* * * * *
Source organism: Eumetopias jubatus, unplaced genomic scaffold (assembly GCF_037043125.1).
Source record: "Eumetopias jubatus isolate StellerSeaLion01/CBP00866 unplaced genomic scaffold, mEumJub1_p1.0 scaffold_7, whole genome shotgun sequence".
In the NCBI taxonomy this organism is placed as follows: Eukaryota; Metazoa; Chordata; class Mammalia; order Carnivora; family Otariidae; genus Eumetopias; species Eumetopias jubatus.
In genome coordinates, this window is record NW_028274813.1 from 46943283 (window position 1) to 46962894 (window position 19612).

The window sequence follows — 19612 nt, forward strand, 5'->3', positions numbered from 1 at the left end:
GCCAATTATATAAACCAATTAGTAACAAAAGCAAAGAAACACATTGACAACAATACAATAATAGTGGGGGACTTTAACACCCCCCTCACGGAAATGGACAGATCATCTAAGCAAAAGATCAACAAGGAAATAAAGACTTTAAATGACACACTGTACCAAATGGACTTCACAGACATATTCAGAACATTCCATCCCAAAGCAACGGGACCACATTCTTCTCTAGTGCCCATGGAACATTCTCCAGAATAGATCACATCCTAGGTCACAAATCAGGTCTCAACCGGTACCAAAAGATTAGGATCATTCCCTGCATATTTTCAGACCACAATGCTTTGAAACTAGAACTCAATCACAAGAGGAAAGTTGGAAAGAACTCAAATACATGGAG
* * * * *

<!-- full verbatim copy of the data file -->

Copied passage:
Source organism: Eumetopias jubatus, unplaced genomic scaffold (assembly GCF_037043125.1).
Source record: "Eumetopias jubatus isolate StellerSeaLion01/CBP00866 unplaced genomic scaffold, mEumJub1_p1.0 scaffold_7, whole genome shotgun sequence".
In the NCBI taxonomy this organism is placed as follows: Eukaryota; Metazoa; Chordata; class Mammalia; order Carnivora; family Otariidae; genus Eumetopias; species Eumetopias jubatus.
In genome coordinates, this window is record NW_028274813.1 from 46943283 (window position 1) to 46962894 (window position 19612).

The window sequence follows — 19612 nt, forward strand, 5'->3', positions numbered from 1 at the left end:
GCCAATTATATAAACCAATTAGTAACAAAAGCAAAGAAACACATTGACAACAATACAATAATAGTGGGGGACTTTAACACCCCCCTCACGGAAATGGACAGATCATCTAAGCAAAAGATCAACAAGGAAATAAAGACTTTAAATGACACACTGTACCAAATGGACTTCACAGACATATTCAGAACATTCCATCCCAAAGCAACGGGACCACATTCTTCTCTAGTGCCCATGGAACATTCTCCAGAATAGATCACATCCTAGGTCACAAATCAGGTCTCAACCGGTACCAAAAGATTAGGATCATTCCCTGCATATTTTCAGACCACAATGCTTTGAAACTAGAACTCAATCACAAGAGGAAAGTTGGAAAGAACTCAAATACATGGAG